I Am Alive‘s user interface also needed a bit more cooking time before Ubisoft pulled it out of the oven. Ridiculous as it may sound, it can be difficult to tell what types of supplies restore the health or stamina bars, and by how much. Does that can of beans restore the stamina bar to its proper length, or just replenish the amount of stamina that can currently fit in it? These issues could’ve been easily avoided with some simple UI fixes; hell, Ubisoft Shanghai makes the Far Cry games, and those have simple enough UIs. No such luck for I Am Alive.
The story in I Am Alive is more impressive than its controls, even if it ends up taking a game-long detour. The survivor gets back to his old home in downtown Haventon, and finds a note his wife left behind nearly a year earlier. That’s about as far as his search for his family goes, as he quickly gets roped into rescuing another wife-and-daughter pair who are on the run from a particularly sadistic bandit clan. The survivor also teams up with Henry, a cagey local who seems to know every nook and cranny in the city.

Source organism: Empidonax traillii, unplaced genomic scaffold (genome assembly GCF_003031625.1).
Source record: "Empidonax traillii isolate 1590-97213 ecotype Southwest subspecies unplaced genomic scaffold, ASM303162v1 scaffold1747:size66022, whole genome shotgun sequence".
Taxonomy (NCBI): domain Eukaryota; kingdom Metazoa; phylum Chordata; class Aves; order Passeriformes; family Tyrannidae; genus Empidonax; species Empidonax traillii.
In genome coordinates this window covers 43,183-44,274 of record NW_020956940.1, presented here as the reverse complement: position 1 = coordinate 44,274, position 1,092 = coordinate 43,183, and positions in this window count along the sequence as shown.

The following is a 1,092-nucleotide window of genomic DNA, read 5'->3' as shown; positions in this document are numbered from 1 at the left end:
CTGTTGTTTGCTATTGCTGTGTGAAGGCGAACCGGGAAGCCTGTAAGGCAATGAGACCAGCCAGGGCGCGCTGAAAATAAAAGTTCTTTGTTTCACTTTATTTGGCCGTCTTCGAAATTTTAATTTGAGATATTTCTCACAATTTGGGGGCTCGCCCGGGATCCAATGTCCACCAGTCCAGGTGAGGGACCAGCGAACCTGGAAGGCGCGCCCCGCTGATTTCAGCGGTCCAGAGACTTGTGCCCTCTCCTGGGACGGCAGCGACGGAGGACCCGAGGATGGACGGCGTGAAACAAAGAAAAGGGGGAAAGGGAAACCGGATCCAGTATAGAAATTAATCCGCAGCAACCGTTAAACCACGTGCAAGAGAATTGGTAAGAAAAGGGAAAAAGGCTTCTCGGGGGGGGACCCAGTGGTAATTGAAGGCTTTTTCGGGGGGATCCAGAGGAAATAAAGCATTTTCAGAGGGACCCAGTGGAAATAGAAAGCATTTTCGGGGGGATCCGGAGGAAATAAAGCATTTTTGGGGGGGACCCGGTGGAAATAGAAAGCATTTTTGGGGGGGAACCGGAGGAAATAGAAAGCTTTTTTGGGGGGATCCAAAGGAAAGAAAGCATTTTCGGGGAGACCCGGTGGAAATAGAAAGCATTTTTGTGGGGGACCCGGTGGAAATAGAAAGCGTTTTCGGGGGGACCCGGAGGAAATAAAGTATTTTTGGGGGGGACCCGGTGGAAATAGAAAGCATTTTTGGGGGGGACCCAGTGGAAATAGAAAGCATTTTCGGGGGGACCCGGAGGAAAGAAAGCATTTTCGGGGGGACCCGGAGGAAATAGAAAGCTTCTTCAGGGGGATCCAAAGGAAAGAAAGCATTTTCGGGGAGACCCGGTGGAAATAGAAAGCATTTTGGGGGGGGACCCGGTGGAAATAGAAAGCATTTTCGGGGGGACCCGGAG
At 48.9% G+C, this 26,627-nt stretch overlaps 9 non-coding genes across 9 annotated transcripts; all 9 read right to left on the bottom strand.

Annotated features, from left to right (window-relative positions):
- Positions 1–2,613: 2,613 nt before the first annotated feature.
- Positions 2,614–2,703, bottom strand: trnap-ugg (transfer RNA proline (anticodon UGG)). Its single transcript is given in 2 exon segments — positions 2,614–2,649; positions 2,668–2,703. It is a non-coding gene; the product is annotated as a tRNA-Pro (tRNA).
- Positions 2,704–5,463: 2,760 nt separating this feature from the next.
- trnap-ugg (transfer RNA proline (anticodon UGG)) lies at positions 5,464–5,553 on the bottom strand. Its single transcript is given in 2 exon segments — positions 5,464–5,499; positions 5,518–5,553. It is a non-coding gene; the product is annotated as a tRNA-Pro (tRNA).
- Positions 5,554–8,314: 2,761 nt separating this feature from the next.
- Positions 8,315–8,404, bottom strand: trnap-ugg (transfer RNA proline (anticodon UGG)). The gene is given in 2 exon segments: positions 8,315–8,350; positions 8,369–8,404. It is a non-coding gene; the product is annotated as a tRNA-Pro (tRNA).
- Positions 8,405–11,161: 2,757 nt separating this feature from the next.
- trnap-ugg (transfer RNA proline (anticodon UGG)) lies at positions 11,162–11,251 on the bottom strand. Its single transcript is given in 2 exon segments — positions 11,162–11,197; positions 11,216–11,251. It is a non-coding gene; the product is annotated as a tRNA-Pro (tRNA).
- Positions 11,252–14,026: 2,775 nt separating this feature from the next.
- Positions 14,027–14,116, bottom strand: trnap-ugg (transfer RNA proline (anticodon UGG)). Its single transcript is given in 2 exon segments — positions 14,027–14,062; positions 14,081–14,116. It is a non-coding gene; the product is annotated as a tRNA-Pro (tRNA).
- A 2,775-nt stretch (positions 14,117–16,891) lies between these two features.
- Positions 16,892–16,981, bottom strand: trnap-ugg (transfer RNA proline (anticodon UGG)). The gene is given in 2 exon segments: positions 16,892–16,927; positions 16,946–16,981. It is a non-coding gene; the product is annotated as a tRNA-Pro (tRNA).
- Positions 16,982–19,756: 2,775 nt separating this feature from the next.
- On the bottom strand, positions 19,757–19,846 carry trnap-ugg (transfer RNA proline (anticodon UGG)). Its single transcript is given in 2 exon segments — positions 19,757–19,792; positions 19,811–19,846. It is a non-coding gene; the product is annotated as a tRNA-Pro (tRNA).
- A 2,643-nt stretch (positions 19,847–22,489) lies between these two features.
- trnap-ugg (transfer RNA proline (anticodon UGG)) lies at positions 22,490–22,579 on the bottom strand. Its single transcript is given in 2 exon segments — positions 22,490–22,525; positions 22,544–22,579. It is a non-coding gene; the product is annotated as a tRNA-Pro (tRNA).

Despite a valiant voice acting effort from Elias Toufexis as Henry, none of these characters are particularly memorable. The survivor is a pretty blank slate, offering rote observations of how bad things have gotten since the apocalypse but coming up with few original ideas. Most missions are helmed by Henry, who yells at the survivor to get going up this skyscraper or down that subway tunnel. The entire point of a nameless character is to get players wondering who they are, but the survivor is not that compelling. More’s the pity; there’s plenty of room for emotions of anxiety and longing that go unexplored in I Am Alive.
Despite the main narrative being, well… not that great (and ending on a huge cliffhanger that will likely never be followed up) players on the hunt for post-apocalyptic fiction can find it from a few other survivors throughout the city. Not everyone will shoot the survivor on sight but some are armed, so be careful about testing their patience. Unscrupulous players can kill “good guy” survivors and take their stuff, but these hardened individuals won’t go down without a fight. Still others are people in need of certain supplies. Usually they have nothing to offer in return, but do provide backstory on the Event.